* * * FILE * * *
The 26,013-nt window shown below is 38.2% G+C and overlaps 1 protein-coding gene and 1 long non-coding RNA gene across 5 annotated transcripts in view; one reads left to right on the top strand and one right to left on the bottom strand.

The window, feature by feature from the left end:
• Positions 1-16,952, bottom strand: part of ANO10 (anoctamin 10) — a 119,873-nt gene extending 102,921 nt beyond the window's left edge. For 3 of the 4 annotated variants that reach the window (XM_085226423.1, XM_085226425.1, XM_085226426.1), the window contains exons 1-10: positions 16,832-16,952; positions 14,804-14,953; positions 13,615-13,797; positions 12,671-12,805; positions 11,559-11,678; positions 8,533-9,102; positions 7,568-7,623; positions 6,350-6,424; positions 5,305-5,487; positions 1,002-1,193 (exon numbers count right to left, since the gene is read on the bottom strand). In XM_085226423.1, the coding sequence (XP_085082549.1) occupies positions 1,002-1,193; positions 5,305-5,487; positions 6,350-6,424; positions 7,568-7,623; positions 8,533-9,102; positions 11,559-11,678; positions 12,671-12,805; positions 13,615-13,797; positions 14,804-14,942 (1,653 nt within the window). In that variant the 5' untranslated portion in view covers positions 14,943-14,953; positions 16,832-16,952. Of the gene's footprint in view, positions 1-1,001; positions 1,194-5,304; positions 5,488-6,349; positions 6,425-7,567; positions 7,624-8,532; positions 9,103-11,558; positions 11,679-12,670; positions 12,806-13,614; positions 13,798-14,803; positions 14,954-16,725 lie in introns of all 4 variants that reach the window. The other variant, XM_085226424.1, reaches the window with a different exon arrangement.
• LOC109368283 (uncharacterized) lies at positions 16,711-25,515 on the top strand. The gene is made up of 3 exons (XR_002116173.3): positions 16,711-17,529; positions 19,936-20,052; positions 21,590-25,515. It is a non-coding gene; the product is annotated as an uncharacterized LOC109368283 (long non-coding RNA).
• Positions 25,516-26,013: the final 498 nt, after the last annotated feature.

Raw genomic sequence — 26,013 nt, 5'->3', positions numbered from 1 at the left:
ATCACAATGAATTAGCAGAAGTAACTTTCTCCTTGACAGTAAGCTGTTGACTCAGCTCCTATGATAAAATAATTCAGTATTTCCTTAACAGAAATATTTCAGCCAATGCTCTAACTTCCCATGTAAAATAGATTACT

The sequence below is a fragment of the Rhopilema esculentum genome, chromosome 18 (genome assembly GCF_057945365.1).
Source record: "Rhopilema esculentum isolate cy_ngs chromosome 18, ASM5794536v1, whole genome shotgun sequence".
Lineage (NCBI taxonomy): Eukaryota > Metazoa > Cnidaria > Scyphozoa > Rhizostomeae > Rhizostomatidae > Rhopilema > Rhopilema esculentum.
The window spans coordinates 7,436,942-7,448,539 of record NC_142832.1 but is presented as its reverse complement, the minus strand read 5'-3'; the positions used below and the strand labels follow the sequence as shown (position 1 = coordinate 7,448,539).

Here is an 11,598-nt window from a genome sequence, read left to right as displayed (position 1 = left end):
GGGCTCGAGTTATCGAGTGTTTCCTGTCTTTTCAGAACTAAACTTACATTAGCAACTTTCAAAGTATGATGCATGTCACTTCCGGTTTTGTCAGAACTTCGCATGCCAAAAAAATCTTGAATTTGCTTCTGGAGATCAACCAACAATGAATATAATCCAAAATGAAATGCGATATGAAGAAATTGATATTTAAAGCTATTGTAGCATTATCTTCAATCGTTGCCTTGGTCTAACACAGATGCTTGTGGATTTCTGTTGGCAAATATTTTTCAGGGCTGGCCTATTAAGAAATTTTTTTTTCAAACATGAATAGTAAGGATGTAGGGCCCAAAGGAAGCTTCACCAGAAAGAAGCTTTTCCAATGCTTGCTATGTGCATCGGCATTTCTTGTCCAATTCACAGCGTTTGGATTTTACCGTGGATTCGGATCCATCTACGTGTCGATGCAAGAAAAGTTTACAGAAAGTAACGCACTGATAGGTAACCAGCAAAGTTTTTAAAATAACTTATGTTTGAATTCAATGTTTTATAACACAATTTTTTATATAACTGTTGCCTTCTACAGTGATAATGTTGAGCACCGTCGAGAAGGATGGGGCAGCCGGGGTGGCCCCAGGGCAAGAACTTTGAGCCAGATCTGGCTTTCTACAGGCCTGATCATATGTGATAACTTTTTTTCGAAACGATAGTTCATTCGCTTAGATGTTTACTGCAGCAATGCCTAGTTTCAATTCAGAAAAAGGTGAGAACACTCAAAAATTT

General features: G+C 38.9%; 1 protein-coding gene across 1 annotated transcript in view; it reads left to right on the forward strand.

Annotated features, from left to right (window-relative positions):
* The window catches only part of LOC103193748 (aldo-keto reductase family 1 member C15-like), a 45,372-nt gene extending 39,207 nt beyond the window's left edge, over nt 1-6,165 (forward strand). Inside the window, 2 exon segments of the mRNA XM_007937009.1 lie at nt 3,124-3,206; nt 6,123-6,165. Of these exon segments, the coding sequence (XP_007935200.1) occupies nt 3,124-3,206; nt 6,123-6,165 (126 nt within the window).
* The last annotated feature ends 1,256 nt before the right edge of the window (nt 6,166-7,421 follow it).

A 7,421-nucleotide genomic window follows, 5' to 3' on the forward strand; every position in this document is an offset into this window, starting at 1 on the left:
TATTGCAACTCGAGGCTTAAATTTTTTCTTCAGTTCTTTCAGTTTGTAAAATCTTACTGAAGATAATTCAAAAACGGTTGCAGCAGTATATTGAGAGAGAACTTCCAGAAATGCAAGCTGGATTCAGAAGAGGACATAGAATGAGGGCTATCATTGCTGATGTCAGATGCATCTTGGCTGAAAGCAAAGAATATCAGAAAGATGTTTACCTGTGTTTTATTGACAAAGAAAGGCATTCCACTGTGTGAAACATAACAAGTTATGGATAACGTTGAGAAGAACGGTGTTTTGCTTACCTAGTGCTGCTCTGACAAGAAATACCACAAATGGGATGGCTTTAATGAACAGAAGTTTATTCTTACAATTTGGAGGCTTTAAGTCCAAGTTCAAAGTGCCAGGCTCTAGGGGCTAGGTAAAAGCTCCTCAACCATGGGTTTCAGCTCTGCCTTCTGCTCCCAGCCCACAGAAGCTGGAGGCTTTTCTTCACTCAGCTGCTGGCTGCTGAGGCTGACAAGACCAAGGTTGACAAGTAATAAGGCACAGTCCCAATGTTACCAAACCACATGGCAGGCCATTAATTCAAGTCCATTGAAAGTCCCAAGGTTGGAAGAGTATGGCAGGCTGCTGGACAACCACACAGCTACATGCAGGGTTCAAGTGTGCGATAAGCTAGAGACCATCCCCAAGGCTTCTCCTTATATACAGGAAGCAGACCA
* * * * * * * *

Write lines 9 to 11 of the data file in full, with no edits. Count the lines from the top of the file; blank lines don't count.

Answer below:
Source record: "Rhopilema esculentum isolate cy_ngs chromosome 18, ASM5794536v1, whole genome shotgun sequence".
Lineage (NCBI taxonomy): Eukaryota > Metazoa > Cnidaria > Scyphozoa > Rhizostomeae > Rhizostomatidae > Rhopilema > Rhopilema esculentum.
The window spans coordinates 7,436,942-7,448,539 of record NC_142832.1 but is presented as its reverse complement, the minus strand read 5'-3'; the positions used below and the strand labels follow the sequence as shown (position 1 = coordinate 7,448,539).